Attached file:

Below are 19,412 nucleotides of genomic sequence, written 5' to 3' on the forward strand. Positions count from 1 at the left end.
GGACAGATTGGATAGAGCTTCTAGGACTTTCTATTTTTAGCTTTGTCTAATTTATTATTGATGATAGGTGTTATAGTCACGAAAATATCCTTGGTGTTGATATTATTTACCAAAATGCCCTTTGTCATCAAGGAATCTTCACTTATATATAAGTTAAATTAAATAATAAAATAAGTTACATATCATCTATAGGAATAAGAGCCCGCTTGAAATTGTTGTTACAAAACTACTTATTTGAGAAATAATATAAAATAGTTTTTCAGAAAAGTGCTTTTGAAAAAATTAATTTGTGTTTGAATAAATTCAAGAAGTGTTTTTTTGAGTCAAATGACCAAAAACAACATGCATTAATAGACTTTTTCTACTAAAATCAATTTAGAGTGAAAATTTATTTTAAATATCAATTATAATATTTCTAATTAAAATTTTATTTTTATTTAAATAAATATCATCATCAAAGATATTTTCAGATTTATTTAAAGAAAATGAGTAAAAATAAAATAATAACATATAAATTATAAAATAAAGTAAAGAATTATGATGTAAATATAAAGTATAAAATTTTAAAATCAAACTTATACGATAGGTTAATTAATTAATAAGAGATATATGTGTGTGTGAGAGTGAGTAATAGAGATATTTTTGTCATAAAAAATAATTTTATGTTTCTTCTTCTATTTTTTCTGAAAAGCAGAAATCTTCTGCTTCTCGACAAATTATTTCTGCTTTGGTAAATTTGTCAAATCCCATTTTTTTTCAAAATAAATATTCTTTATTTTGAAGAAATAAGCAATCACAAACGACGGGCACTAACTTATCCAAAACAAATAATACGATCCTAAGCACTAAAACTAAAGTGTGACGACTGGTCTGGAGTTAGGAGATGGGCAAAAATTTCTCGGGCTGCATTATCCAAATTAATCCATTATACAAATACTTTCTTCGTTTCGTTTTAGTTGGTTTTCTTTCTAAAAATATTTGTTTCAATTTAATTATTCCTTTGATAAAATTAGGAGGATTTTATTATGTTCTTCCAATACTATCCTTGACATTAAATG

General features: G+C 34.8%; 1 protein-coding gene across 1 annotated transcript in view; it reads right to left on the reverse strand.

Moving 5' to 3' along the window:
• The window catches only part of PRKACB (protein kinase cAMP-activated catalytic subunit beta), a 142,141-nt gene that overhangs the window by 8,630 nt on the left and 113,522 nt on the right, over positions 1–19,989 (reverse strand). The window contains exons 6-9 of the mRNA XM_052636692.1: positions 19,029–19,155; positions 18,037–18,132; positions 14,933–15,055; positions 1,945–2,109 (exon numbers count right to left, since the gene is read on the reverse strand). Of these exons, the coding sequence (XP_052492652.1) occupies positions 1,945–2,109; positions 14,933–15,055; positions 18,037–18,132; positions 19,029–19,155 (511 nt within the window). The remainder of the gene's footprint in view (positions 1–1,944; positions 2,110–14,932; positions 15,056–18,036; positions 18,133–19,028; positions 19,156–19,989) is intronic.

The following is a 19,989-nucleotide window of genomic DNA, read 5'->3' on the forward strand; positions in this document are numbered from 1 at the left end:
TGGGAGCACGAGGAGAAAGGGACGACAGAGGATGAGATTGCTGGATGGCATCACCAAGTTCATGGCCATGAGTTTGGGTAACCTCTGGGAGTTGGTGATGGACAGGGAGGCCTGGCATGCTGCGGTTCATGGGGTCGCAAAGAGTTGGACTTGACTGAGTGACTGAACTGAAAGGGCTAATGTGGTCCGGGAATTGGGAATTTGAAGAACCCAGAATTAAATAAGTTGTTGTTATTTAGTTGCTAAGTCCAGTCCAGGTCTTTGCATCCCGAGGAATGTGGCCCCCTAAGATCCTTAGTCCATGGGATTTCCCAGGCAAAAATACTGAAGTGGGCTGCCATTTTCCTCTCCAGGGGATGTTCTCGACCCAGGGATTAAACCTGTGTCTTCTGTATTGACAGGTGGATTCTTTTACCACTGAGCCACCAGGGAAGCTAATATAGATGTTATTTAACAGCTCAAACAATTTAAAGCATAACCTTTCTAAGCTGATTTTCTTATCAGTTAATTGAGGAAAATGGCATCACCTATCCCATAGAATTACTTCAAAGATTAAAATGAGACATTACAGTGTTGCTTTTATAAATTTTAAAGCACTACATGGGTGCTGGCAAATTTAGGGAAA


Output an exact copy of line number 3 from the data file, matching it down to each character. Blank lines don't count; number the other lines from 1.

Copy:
General features: G+C 34.8%; 1 protein-coding gene across 1 annotated transcript in view; it reads right to left on the reverse strand.